Posts Tagged ‘‘Maus’’

Cartoonist Kayfabe on the US Army’s Guide to Cartooning

September 7, 2021

Face front, true believers, as Stan ‘the Man’ Lee used to say at Marvel. Here’s a bit of fun I found on the Cartoonist Kayfabe channel on YouTube. In it, comics creators Ed Piskor and Jim Rugg look at a little curiosity from the past. Back in the middle of World War II, the US army produced a booklet intended to teach squaddies the basics of cartooning.

The booklet was part of a series of such manuals intended to teach basic craft skills to wounded and shell-shocked troopers when they were recovering in hospital. It was also to give them skills that would help them find a job when they were finally demobilised. These booklets weren’t long. They were deliberately made short enough so that a trooper could have one in a pocket or in his kit bag. Other manuals in the series included leatherwork, knot-making and carpentry.

Although short, the booklet does cover all the basics of cartooning, such as proportion, perspectives, drawing action, the need to observe the wrinkles in clothes and so on, including tips on drawing noses and ears. Unfortunately, it also contains a section on ‘racial symbols’ – basically drawing national stereotypes, which includes two racist caricatures. One of these is of a Jew, which is especially distasteful given the nature of the regimes the US and its allies were fighting at the time.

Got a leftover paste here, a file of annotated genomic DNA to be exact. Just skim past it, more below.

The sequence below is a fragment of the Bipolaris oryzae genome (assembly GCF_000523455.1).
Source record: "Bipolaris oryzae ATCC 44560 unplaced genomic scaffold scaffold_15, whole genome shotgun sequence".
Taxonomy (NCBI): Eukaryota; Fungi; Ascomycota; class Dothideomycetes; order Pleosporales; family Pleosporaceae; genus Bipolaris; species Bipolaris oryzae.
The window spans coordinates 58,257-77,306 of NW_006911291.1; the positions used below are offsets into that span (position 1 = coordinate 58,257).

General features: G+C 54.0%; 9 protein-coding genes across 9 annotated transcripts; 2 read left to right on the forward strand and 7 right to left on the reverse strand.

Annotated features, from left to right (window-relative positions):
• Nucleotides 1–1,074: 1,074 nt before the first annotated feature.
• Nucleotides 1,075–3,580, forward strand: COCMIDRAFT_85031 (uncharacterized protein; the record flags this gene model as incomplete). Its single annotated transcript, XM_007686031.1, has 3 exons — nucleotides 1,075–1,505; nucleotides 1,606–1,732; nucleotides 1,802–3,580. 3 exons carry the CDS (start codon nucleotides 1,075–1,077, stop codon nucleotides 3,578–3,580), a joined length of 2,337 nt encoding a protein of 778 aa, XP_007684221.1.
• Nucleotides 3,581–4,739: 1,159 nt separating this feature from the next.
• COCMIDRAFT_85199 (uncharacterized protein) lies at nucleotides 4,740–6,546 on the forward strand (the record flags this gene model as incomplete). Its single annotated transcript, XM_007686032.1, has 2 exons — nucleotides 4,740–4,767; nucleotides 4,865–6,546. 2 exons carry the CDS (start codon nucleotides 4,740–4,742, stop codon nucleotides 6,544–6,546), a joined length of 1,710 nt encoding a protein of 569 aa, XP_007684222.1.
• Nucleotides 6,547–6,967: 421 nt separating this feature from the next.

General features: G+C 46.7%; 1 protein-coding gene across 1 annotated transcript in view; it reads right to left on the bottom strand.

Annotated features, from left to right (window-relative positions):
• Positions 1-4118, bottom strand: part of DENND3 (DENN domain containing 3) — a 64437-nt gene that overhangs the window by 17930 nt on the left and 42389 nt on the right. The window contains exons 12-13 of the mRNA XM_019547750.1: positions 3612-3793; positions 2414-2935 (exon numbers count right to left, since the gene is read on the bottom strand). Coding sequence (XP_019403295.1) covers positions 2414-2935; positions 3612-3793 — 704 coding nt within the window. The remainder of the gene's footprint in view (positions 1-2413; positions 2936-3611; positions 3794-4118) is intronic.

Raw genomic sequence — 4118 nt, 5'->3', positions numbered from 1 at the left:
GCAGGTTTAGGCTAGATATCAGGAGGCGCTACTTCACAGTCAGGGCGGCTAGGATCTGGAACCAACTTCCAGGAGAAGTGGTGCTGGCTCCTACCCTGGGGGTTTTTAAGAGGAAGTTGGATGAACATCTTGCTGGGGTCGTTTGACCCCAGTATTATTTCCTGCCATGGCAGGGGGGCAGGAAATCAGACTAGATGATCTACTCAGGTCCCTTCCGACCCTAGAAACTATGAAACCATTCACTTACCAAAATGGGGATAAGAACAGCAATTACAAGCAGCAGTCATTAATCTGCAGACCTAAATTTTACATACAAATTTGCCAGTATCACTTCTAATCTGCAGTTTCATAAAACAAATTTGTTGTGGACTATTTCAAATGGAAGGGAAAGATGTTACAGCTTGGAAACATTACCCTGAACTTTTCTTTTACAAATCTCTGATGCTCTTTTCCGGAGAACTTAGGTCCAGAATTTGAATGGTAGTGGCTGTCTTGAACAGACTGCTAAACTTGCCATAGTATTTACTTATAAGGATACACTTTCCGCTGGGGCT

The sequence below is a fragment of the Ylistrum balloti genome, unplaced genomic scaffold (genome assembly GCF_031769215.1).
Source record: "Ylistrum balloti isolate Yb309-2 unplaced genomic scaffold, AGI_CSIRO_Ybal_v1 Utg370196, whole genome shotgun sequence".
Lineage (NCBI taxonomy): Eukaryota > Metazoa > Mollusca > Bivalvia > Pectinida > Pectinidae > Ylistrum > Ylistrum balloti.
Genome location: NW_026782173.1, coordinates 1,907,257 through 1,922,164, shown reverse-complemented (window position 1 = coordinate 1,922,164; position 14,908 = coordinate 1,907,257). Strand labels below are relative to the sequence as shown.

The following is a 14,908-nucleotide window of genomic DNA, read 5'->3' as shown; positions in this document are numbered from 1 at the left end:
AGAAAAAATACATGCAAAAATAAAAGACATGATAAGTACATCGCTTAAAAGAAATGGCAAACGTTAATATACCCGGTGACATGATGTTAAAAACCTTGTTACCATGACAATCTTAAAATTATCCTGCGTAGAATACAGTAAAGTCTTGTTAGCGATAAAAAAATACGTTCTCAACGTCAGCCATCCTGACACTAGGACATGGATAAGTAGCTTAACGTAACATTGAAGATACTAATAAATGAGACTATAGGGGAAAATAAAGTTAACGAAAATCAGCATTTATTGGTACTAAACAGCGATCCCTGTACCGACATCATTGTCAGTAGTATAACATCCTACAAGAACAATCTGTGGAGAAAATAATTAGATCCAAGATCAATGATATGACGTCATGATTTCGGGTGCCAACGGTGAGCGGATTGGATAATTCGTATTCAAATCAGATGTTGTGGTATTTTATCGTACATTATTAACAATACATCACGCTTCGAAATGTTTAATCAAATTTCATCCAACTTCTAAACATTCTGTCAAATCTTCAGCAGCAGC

The booklet’s own artwork is very fine and is stylistically similar to many of the great comics’ artists who were emerging at the time. The two speculate whether it was done by Art Spiegelman, the creator of Maus, a metaphor about the Nazi persecution of the Jews, or Stan Lee. Although both were in the army at the time, both were actually occupied on other projects. In the case of Lee, it was working on pamphlets about the VD. The pair also note that the booklet doesn’t say anything about sequential storytelling. It’s intended to teach single panel cartooning, the type published in newspapers at the time and which was massively popular.